• Pass: Unfortunately, the majority of scripts (95%) will get a pass. Most scripts are awarded a pass for a variety of reasons. It’s possible that the script is inconsistent, and lacks an interesting premise, theme, or storyline. In addition, one-dimensional characters and terrible dialogue can contribute to a pass.

The odds being what they are, forget about getting an agent or finding a producer until you have written scripts that will get at least a consider.

2. Forgetting the Fundamentals of Telling a Story

Screenwriters sometimes get caught up in the dramatic idea of their script that they forget a movie needs:

  • Interesting characters
  • A suspenseful plot
  • Believable dialogue

A good screenplay needs a protagonist who is faced with a problem that will test their flaws. Then, as the plot continues, every solution to a problem should create another, more difficult challenge until the climax.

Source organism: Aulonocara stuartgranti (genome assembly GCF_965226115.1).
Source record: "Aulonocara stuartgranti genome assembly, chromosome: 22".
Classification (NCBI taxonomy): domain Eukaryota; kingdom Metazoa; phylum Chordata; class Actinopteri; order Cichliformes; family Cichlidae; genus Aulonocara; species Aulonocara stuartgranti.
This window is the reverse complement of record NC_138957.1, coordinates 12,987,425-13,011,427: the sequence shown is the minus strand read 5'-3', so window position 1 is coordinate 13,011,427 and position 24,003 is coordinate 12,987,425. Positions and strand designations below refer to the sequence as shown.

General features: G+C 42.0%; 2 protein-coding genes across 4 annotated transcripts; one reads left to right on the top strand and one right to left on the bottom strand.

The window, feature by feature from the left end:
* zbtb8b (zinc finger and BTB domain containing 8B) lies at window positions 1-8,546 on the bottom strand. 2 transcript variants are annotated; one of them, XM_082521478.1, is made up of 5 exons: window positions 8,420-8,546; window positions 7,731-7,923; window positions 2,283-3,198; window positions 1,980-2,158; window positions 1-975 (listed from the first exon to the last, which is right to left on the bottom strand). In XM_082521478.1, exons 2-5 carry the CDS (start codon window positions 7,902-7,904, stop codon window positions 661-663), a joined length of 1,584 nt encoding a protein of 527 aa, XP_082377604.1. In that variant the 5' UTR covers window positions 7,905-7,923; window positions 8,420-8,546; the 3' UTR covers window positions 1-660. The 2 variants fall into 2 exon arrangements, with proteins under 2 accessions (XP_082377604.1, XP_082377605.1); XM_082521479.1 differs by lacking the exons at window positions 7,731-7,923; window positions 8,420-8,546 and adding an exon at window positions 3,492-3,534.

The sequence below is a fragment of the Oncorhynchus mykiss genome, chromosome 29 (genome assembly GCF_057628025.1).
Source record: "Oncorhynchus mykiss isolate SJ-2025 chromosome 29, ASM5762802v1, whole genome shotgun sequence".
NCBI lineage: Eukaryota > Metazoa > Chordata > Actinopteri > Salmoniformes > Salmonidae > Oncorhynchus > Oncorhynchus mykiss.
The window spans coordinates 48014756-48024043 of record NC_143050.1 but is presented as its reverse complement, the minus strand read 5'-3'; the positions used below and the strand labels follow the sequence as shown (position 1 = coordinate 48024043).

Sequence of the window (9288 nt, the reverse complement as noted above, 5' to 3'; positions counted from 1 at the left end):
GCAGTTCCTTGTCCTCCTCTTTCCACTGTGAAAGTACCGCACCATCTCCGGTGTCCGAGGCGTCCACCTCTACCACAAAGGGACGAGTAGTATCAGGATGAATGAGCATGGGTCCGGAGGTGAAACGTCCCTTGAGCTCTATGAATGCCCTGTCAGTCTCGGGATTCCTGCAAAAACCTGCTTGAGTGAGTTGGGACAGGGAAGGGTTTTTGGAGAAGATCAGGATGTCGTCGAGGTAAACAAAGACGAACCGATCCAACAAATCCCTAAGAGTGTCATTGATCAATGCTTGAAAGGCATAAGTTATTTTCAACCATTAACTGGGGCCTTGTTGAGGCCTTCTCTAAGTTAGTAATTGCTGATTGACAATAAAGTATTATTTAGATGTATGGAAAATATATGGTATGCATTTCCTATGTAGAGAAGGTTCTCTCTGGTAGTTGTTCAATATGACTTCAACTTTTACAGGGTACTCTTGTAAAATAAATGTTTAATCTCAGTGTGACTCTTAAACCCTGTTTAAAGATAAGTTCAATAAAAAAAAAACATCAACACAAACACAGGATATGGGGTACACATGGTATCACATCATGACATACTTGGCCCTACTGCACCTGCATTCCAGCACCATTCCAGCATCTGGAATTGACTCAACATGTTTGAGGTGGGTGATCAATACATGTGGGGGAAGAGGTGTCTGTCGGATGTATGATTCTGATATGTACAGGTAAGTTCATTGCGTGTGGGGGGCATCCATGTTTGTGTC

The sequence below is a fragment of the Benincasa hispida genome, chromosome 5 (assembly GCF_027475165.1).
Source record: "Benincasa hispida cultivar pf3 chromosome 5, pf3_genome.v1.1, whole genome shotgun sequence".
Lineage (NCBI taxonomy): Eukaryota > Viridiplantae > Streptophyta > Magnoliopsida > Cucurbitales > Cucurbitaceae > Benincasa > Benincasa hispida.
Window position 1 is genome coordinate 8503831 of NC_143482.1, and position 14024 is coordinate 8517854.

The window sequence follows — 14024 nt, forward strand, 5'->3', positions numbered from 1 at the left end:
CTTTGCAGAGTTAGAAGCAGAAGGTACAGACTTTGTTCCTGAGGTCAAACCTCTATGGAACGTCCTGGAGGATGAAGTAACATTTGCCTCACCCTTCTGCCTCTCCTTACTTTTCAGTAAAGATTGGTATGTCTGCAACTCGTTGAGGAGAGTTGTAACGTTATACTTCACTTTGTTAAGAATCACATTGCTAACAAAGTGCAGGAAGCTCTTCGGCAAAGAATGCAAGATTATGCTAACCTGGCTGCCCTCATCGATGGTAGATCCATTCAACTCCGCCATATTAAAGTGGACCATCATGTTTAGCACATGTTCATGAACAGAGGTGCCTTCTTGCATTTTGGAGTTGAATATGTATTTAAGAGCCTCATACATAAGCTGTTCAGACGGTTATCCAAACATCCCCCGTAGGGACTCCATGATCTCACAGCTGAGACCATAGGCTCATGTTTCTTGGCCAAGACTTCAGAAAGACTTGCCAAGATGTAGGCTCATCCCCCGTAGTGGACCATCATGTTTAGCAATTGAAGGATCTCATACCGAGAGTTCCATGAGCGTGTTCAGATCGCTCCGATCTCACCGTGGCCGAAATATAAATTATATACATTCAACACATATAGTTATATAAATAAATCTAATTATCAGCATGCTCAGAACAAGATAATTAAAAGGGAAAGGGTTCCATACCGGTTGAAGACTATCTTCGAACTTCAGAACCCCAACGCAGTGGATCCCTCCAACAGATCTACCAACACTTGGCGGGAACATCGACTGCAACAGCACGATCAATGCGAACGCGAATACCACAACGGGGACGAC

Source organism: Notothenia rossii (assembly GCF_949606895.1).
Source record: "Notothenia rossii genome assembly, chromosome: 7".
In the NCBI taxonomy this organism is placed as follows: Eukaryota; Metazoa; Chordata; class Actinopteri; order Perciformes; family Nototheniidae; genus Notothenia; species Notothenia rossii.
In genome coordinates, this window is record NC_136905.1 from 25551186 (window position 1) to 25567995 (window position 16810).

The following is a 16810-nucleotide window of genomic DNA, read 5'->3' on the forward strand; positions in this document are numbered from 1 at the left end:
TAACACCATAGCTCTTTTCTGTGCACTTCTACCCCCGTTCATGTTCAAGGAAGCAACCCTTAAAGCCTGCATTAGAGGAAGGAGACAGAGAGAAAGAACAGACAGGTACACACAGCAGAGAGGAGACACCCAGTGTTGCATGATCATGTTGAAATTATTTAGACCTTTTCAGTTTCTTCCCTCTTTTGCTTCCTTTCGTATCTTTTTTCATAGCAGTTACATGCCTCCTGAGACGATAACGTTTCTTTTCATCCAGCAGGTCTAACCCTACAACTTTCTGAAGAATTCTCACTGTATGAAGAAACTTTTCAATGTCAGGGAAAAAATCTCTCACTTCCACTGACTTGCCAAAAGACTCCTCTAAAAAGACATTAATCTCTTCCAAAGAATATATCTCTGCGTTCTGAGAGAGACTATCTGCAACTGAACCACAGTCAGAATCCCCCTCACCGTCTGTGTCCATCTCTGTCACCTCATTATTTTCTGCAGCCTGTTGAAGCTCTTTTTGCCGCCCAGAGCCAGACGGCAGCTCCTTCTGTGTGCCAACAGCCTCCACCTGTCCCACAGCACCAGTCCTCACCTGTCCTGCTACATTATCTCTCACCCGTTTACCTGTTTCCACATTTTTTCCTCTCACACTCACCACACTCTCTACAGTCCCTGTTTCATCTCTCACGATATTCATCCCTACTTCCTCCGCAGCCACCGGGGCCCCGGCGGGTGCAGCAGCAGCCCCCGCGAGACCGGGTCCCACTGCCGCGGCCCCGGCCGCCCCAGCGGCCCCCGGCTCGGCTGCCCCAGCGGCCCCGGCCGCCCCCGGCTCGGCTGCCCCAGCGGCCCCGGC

Both the plot and characters need to be realistic. There needs to be a theme, or deeper truth, in the story, and the dialogue should move the story forward.

Ignore the fundamentals, and you can count on your script getting a pass.

3. Not Using Screenplay Structure

In a play with three acts, the curtain often goes down at the end of an act, followed by a five-to-ten-minute intermission before the next act. A movie, of course, shows continuous action, but screenwriters, directors, and producers still refer to screenplays as having a series of acts.

After the set-up, which introduces the main character and the basic situation, a screenplay has three acts. Remember all screenplays are different – but structure guidelines can be useful!

  • In Act One, the main character comes to the first significant plot decision against the antagonist.
  • During Act Two, the main character and antagonist come into conflict, with the antagonist gaining the upper hand. At the end of the second act, the protagonist appears to have been defeated.
  • In Act Three, the protagonist has a realization that allows them to defeat the antagonist.

Once you identify the three main acts of your screenplay, it’s time to think about story sequences, which are often referred to as “beats.” A beat starts with a series of shots that make a scene, and a beat is a series of scenes that create a major story film series.